Mychal Judge – Gay Saint?

Mychal Judge – Gay Saint?

mychal judge gay saint

FDNY memorial to department chaplain Fr. Mychal Judge, OFM (courtesy Commons user BrillLyle)


Is Mychal Judge a “Gay Saint”?

It’s called a “cause” when Catholics put a person forward for canonization. The “cause” of Fr. Mychal Judge, OFM, moves forward to Pope Francis. While the Church maintains that it’s difficult to become a saint, Pope Francis expanded the paths to sainthood. This profile of Judge, by Ruth Graham in, explains how the Franciscan friar and 9/11 hero is now eligible for this designation.

Prior to Pope Francis, there were two paths to sainthood. One was Martyrdom. A martyr is one who gives their life for their faith. The second was “Confessor,” the more complicated path. These are the causes with all the rules and regulations. A “confessor” becomes a saint when “miracles” happen based on this person’s intercession with God. So, the “confessor” path is a difficult one.

Oblatio Vitae

This July, Pope Francis created a new path to sainthood. As Graham explains it:

But in July, the Vatican announced that it had expanded its criteria for sainthood, creating a new category for people who willingly sacrifice their lives for others: oblatio vitae, the “offering of life.” This new category of saints does not need to have been killed directly because of their faith, and they need display only “ordinary” virtue. As Mathew Schmalz, a religious studies professor at the College of the Holy Cross in Massachusetts, put it, “Now saints can be persons who lead a fairly ordinary life until an extraordinary moment of supreme self-sacrifice.” It’s a category that seemed custom-built for Judge.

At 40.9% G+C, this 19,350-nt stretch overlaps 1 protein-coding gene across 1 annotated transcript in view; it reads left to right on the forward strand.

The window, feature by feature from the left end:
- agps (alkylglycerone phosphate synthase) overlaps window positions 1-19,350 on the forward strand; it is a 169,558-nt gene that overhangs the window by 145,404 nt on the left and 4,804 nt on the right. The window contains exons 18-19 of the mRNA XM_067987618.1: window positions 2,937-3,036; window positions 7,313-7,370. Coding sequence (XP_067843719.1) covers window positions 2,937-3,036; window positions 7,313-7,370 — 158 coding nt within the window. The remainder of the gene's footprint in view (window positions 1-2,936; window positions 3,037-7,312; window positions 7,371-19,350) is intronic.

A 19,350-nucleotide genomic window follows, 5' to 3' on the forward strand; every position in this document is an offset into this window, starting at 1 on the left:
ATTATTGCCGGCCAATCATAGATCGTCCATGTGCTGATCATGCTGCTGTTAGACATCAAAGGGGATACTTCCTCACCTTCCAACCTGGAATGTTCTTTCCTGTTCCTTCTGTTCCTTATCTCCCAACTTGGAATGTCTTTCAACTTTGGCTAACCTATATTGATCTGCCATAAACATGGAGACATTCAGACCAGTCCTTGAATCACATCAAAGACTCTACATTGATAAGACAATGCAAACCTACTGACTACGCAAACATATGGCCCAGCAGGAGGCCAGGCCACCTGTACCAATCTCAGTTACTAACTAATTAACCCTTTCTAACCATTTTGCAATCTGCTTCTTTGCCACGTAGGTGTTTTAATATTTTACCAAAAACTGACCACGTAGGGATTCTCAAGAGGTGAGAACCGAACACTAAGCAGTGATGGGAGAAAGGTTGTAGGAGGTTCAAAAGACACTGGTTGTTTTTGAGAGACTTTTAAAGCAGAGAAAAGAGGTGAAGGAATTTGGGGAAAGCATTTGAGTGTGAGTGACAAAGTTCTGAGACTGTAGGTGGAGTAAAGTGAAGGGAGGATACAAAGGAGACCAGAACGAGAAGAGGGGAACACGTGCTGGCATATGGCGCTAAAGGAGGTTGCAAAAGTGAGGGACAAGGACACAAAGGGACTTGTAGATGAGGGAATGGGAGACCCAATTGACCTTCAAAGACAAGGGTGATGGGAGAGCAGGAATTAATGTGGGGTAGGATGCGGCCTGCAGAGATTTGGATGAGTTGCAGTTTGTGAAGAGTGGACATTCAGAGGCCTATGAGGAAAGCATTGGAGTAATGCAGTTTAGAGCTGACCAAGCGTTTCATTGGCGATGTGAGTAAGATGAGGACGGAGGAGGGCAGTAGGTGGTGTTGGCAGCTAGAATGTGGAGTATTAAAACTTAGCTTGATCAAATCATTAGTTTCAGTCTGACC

While the Vatican will no doubt admit that this category exists for Judge, it really does seem this way. Of course, there are a number of other folks who fit these criteria. It’s important to remember, to canonize someone means the Church declares, this person is in heaven with God. That’s a bold claim, coming from mortals. Naturally, they want to be as certain as they possibly can. Catholics and other students of the process of canonization will find this all interesting.

Judge offered his life

The article is a splendid profile of a complex man. Judge did indeed offer his life, particularly in service to AIDS victims in New York. Like those who worked with lepers in earlier times, Judge embraces those dying of AIDS-related conditions, offering comfort and spiritual support. Judge was a gay man, and had a long-term relationship with a nurse who also lived in Manhattan, Al Alvarado. Judge, his friends, and those championing his cause, maintain that he remained true to his priestly vow of celibacy. Like many straight priests who have intimate relationships with women, they see no problem with Judge’s relationship with Alvarado.

Fr. Judge is a man Catholics can easily look up to. And pray to.


New NC “Religious Freedom” law allows state to refuse to marry Catholics

That sounds like a #clickbait headline, but it’s not. Both houses of the NC State Legislature have voted to override a veto by Gov. Pat McRory of NC SB2. The bill allows magistrates (county officials who issue marriage licenses) to refuse applicants because they have sincerely held religious beliefs that prevent them from issuing the license.

Now, at face value, that sounds like every other attempt to stop gay marriage we’ve seen over the last twelve months or so, but it’s so much more insidious. Imagine this scenario:

A Catholic couple comes up to a county magistrate’s office with an application for a marriage license.

COUPLE: We’d like a marriage license, please.

MAGISTRATE: Well, now, OK! What religion are you folks?

COUPLE: Roman Catholic

MAGISTRATE: Hmmm…do you believe that man can be saved by his faith in Jesus Christ alone?

COUPLE: No, we believe man can be saved because of his good works, as well as his faith.

MAGISTRATE: I’m sorry, my sincerely held religious believes prevent me from issuing this license.

And, boom! the couple’s dreams of married bliss go up on smoke. Now, the county and state will argue that it’s just one magistrate who is objecting, and that the couple can go find another who doesn’t hold these same sincerely held beliefs. Will that dodge be enough for the five conservative Supremes, who also happen to be Catholic?